Dunc, ‘No way, I not budging until you ask politely.’
Wynn, ‘Okay, please F— off up that hill.’
“At this point Dunc reckoned that five or six hours staggering over the tops to Honister[, the next road crossing,] was a better bet than two hours in a car with Wynn giving him earache. He arrived at Honister with about one hour remaining of his 24[, several hours short of what he’d need to finish the whole round in time]; and Wynn allowed him to retire gracefully. It certainly spurred him on to a complete round in 2007.”
The Cliffs give so much of their own time and efforts, so much of themselves to this round and to fell running in general, that one day, it gave something back. For years, Wynn has stood at the little white church that sits off to the side of the final hill on Leg 5 during a clockwise round, which leads to a five-ish-mile road run back to Moot Hall in Keswick. For years, she has watched the fading lights of the runners pass this church, heading toward the finish point.
So, it was at this Newlands Church overlooking the Newlands Valley, after years in a long-term relationship and at a place Wynn and Steve had both grown to love, where they tied the knot of marriage on April 20, 1996.
Since then, the two have directed their own series of races on their anniversary called the Anniversary Waltz Fell Race, which was just held for this year on April 22 and which starts and finishes in the Newlands Valley. They celebrated with some 1,000 runners across all of the race’s events, including some 445 finishers of the 11.5-mile course with 3,600 feet of gain through the mountains that surround the church. The weekend also includes a 15.4-mile race with 7,600 feet of ascent called the Teenager With Altitude Race and the Junior Race, composed of varying age-graded courses.
[Editor’s Note: The Anniversary Waltz was retired following its April 2018 edition.]
Coming back to where we started, that in-the-moment feeling of standing upon the grassy fells of the Lakes District, with the peaks encircling you and that little white church in your own hopeful future, I want to remind you to thank it, accept it, and understand the history behind it.
Sometimes we take this sport for granted. We answer, “Oh, just another 20 miler this weekend,” to our work colleague. Or, “It’s just running.” That is my go-to phrase, “It is just running.” But it is not. It–whether trails, roads, or fells–is more than just a sport. It is a sport that brings life and breeds love. And it’s also a thing that can be taken from you at any time.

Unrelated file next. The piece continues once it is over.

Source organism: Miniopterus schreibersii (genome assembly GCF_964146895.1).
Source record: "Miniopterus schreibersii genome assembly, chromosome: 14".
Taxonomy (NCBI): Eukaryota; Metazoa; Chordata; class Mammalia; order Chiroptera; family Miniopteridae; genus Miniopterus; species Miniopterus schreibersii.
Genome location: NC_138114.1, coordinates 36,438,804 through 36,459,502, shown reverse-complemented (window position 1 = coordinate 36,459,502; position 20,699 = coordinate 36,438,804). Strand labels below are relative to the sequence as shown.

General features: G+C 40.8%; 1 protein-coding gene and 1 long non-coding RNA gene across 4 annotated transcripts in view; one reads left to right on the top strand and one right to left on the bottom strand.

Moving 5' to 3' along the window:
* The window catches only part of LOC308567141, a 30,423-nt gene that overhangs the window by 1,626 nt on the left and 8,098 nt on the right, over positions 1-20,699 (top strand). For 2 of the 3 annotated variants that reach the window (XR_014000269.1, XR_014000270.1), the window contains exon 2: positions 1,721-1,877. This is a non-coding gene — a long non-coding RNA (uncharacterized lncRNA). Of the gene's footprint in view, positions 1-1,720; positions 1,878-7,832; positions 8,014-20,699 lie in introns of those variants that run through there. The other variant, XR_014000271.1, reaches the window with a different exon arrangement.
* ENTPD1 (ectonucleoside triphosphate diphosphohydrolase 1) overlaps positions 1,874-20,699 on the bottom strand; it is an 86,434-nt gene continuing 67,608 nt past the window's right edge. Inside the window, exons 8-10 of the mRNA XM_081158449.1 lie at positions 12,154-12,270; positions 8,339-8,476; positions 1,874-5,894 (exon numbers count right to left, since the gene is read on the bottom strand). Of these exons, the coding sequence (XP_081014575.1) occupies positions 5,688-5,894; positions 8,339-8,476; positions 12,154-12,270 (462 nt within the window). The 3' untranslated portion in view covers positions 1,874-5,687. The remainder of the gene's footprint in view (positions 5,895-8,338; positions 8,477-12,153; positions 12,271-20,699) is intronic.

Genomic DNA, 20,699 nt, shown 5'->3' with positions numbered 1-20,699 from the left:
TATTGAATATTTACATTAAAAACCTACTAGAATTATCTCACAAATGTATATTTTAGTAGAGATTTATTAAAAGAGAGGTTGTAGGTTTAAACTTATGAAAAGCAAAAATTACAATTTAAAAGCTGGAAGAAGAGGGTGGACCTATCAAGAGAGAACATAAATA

Steve’s running is slowly being taken from him, yet the power of this community and the history of running in the U.K. has motivated Steve in more ways than can be documented here. Several years ago, Steve experienced a rapid and significant decline in his health. In 2014, he was diagnosed with celiac disease. Once off gluten, all that energy that had been missing for years came back to him, he said. Yet, in that year, he started to experience other odd manners, particularly with his speech, such as the slurring of his words. The following year, in April, now a little more than two years ago, he was diagnosed with progressive bulbar palsy, a form of motor neurone disease similar to amyotrophic lateral sclerosis. He was given 18 months to live by his first consultant.
Motor neurone disease (MND) is a rare disease affecting only two in 100,000 and has little research into it.
“The impact of a diagnosis of MND on oneself, friends, and family cannot be explained,” Steve wrote in a message. “It forces decisions to be squared up that one only ever expects to have to face in the darkest of moments. It draws closure to everything. However, my strong family support, fantastic friends, and focused approach to life meant that I very soon wanted to make a difference and to use time wisely.”
Steve knew he could not survive one day of living with his head hung low due to this disease, he said.
“I had to take the view that we have always had: ‘Running on life,’” he said. “So why stop now?”
July 18, 2015, a few months post-diagnosis, Steve attempted the Joss Naylor Challenge. Another personal-adventure challenge developed in 1990 by fell-running legend Joss Naylor, it is a point-to-point route that’s 48 miles long, hits 30 summits, and involves 17,000 feet of climbing. Generally undertaken by fell runners age 50 and older, there are age-graded and gender-graded finishing standards. Men between the ages of 55 and 60 are given 15 hours to complete the challenge. On that atrocious weather day in July and at age 58, Steve finished in 13.5 hours. He was pleased with his time and his ability to finish, which was never a factor in his mind, but he was more pleased with the amount of money he raised for research on and awareness he spread about MND.
The idea to complete the Joss Naylor Challenge had been in the back of his head, a “bucket-list” type of thing, he said.
“Joss Naylor is a longtime hero of mine,” he explained. “For years I raced against him, and only once ever managed to beat him.”
That was one reason to start the challenge, the other was simply knowing that he could do it.